My rating: 4 of 5 stars
I did love this book, particularly the first half of it. Longbourn begins beautifully, with a clear-eyed description of the life of servants in the Bennet household.
All of us know the Bennet sisters–Elizabeth, Jane, Mary, Kitty, and silly Lydia–and we know their parents, too. Pride and Prejudice is one of my favorite books, and the idea of experiencing the “upstairs” story from the vantage point of the servants “downstairs,” well, I thought it was a marvelous idea.
But, the author, Jo Baker, had something else in mind. Quite rightly, she wanted to create her own story, her own characters, and she does so brilliantly. Austen’s story serves as a place marker of sorts. We know vaguely what is happening upstairs because the servants downstairs are forced to make adjustments to accommodate the vagaries of their employers. Elizabeth’s petticoats must be scrubbed when she strides off to the Bingley’s to see after her sister, Jane. But, the intrigues of the haves are not the point here. Jo Baker’s story is focused entirely on the have-nots.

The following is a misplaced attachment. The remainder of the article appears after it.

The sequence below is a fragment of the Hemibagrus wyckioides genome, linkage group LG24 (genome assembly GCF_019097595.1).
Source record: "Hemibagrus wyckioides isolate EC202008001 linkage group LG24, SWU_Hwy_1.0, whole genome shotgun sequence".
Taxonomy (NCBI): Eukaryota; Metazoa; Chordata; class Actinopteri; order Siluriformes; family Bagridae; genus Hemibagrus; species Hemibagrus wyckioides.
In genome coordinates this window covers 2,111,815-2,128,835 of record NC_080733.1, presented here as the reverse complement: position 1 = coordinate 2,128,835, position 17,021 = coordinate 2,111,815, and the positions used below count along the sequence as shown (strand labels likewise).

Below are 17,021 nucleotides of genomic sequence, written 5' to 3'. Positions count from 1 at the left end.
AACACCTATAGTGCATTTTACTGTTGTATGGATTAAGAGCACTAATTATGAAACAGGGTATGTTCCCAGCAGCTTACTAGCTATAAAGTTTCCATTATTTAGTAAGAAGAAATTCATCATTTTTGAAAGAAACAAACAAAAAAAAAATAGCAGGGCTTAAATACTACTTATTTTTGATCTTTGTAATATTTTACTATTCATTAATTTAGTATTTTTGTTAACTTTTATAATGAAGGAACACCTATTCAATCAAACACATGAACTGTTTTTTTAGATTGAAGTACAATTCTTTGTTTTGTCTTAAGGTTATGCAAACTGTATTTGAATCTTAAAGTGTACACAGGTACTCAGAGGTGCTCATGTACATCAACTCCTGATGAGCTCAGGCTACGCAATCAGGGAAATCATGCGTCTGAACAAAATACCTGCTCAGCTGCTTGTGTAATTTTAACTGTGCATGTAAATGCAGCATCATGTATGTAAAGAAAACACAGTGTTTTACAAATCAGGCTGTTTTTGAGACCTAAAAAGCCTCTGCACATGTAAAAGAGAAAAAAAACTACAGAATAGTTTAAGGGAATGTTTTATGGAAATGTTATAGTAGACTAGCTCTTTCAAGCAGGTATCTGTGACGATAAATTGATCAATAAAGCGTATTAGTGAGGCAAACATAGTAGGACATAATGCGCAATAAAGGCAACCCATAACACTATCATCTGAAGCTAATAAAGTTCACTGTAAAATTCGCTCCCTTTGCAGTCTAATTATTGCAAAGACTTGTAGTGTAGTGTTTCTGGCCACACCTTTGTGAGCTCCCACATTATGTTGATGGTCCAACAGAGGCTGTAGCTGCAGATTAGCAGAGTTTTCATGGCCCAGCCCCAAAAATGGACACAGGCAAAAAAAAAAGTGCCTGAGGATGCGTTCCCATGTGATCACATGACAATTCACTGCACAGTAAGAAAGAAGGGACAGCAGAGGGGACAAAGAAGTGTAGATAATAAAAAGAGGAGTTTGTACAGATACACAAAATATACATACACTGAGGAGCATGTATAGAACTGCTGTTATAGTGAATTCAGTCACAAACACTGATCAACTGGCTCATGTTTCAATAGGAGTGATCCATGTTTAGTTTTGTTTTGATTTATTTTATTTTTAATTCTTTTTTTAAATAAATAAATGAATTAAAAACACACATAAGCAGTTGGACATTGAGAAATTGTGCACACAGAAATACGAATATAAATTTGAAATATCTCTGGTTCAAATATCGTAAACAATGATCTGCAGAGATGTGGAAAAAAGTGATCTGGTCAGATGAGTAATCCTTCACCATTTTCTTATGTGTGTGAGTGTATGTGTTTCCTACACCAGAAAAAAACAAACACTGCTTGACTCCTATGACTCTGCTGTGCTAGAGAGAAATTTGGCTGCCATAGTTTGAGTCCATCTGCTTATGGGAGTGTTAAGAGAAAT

Did I miss Mr. Darcy? I must admit that I did. He is referenced several times, but only makes one brief cameo appearance near the end of the book. However, I did appreciate the depiction of Mr. Wickham, the one Austen character who gets a real role in the drama unfolding downstairs at Longbourn.